December 31, 2010

Happy New Year!

From one Vixen to another, Happy New Year! I'm wishing us all a very fashionable 2011.

December 18, 2010

Here Today, Sold Tomorrow

We're redesigning our website and because we sell unique items of vintage clothing, one question's arisen that has become quite a debate - whether or not to display items that are currently being purchased. We have always displayed these items in the past, but I cannot count the number of desperate customers who've contacted us asking "Is it available?". Occasionally the next question is "Can you ask the buyer to sell it to me? I'll pay double!" Or triple, or something similarly hopeful.

The unfortunate thing is, we couldn't justifiably broker a deal between our customer and this wishful thinker. And we can commiserate. I have been the wishful thinker myself, spying an exquisite rarity at a nice price just minutes too late on any number of occasions.

From the seller's perspective, it might seem nice to sell items at double and triple the listed prices, but I like to think our modest pricing is a primary reason why we have so many loyal customers. Though it's also why we get so many "is it available" emails. We aim to offer the best vintage clothing at the most accessible prices, and when many people would like a single item, it shows we've done that part of our job pretty well.

The fortunate thing is, we can always change our policy. As we have planned this redesign, I made a list of the pros and cons regarding holds. And the best analogy I could envision was the brick-and-mortar storefront. If a shopper picks out a certain special dress and takes it to the dressing room, it's essentially invisible from all other shoppers. Once it's in the bag and out the door, it remains invisible through its return period. While it was a proud thing to display prize pieces enviably marked "on hold" until their return periods ended, we just don't want to ruffle the fashionable feathers of those who'd missed out.

I do want to note that our new design, absent of all those "on hold" markers, may lead you to believe the item you see today might still be available tomorrow. Sometimes that works out. Many times it doesn't. In the end, it can certainly be said that the best time to buy that special find is when you see it.

December 02, 2010

Fashion Advice From An Old Handkerchief

Vintage Vixen found this cheeky vintage handkerchief chock full of do's and don'ts for a range of improvable figures. Let's take some fashion advice from an era before the phrase "politically correct" had ever been uttered.

First up, Miss Diminutive. Now that's not so bad (I'm saving the worst for later). A petite gal really could use high heels, though I'm not certain I would make sure all my hats point skyward.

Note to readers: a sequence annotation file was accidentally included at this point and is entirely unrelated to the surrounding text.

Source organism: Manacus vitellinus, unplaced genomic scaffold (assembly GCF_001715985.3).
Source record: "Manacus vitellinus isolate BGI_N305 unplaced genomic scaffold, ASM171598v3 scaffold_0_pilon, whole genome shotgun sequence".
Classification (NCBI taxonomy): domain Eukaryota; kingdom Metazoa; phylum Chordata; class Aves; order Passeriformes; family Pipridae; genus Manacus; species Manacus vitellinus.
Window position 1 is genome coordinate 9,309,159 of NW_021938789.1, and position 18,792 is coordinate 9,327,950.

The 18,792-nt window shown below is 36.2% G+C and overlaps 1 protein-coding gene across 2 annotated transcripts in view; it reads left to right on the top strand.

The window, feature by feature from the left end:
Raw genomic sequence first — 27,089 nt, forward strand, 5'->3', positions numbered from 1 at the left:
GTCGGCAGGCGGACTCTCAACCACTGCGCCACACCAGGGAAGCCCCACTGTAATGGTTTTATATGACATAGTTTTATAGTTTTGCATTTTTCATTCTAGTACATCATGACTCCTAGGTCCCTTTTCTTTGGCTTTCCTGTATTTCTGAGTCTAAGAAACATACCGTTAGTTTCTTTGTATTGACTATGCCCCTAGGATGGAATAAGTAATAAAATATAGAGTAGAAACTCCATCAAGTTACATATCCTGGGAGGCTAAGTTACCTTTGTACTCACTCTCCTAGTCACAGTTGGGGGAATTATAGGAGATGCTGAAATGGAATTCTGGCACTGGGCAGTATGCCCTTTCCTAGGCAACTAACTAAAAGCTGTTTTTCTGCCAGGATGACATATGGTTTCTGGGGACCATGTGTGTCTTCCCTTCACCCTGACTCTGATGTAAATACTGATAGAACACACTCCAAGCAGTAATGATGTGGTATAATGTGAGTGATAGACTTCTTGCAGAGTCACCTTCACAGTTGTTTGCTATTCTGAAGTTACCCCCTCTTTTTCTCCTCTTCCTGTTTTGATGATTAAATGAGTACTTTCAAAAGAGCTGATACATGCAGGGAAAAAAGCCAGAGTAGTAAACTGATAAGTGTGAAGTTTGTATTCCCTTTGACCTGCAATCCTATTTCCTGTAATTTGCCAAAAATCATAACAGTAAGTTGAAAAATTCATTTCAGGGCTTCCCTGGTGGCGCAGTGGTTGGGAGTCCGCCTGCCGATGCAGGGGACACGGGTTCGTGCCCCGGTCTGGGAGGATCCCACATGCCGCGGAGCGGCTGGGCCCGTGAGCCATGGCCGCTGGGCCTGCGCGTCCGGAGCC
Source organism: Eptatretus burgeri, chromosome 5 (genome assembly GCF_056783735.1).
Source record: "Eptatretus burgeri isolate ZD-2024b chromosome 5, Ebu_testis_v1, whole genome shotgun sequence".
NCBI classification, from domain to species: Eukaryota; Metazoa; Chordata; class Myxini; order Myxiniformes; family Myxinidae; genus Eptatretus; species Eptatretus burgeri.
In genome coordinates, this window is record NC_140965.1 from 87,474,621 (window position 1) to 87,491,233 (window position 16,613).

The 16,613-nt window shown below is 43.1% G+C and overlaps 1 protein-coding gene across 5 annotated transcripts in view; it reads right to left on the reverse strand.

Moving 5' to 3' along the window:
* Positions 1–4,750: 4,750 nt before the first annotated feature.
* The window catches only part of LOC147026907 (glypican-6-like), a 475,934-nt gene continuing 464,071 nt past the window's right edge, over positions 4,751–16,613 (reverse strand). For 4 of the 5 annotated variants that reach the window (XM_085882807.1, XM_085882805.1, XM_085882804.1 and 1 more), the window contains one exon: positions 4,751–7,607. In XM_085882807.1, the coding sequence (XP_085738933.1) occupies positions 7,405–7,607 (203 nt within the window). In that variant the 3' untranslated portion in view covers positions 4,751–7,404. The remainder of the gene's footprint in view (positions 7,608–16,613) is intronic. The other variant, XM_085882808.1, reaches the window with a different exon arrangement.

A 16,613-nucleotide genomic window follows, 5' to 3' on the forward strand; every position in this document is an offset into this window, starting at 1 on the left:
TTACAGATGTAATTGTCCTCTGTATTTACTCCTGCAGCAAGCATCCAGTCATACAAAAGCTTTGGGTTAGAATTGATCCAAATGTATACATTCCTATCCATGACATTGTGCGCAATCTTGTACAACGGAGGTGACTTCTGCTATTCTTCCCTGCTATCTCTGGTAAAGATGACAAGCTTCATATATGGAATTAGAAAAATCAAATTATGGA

And here's Miss Arrow Slim. She doesn't really translate into a flawed figure today; quite the opposite if you're using the red carpet as your ideal. Surely Hollywood would be red-lighted by this hanky, as "clinging fabrics and decollete" are clearly listed as "don'ts"!

Ah, Miss King Size. Now it's getting a little mean. Though we think the "do" column should substitute a Great Dane for better proportion. But poor Miss King Size is disallowed short skirts and cute bags. For shame!

And last but not least, Miss Jumbo. No kidding. She's relegated to dull fabrics and quiet patterns. No tight dresses or even pants for her! Even this Vixen's pouting for our Miss Jumbo. I think she looks quite the picture in her "don't" profile, bold print and all.

This handkerchief will be posted for sale in a future update. Email for details!

November 24, 2010

Perqs of a New York Socialite ca. 1964

Today's New York social scene is no different than the past, with perpetual photography and designers clamoring to dress the media darlings. But in 1964 a unique kind of socialite emerged.

She was very much like her flesh-and-blood counterpart - practically identical. Strange men dressed her, though she never complained. And unlike her comrades, she didn't have to watch her figure.

This line-up of vintage mannequins debuted at Saks Fifth Avenue in 1964, breathed into plastic life by a team of fashion-forward artists. Every one was modeled after New York's "high-born, wealthy jet-setters" of the day.

The creation began with Henry Callahan, then display director for Saks Fifth Avenue's shop windows. Society painter Piero Aversa sketched their "snappy, young, alive" countenances and sculptor Mary Brosnan created the figures.

So who's who behind the glass? The 1964 models included Lorna Goodman (wife of a Bergdorf-Goodman executive), Women's Wear Daily fashion columnist Carol Bjorkman, and Oleg Cassini himself.

Said Lorna's husband Edwin: "It's a little uncanny to say goodby to your wife in the morning, and then see her standing in all the windows when you get to work". Lorna's appearance was so strikingly young that Bergdorf's used her only for the "Miss Bergdorf" line of youthful contemporary designs.

The idea of creating mannequins from famous faces was not new in the 60s. In the 1940s they were sometimes modeled after movie stars, though fashion editors Emmy Ives and Carmel Snow were captured in molded profile during this period. Well-known models of the day likewise were cast in plastic in the 1960s. Even Audrey Hepburn's likeness appeared window-dressed for "My Fair Lady" in 1964.

Despite the variety of faces, these mannequins were all built alike - 34-22-35. And at the time, fashion demanded a natural shoulder, jutting hips and "super-chic bosom" of "exactly 9 inches from the shoulder blade". Socialites (then and now) would have a difficult time keeping those proportions!

Ads shown are from D.G. Williams Inc, a Seventh Avenue supplier of mannequins and displays. References include Display World Magazine 1964 and 1965.

View the Vintage Vixen selection of vintage Oleg Cassini, Saks, and Bergdorf labels. Also over 700 vintage Audrey Hepburn styles.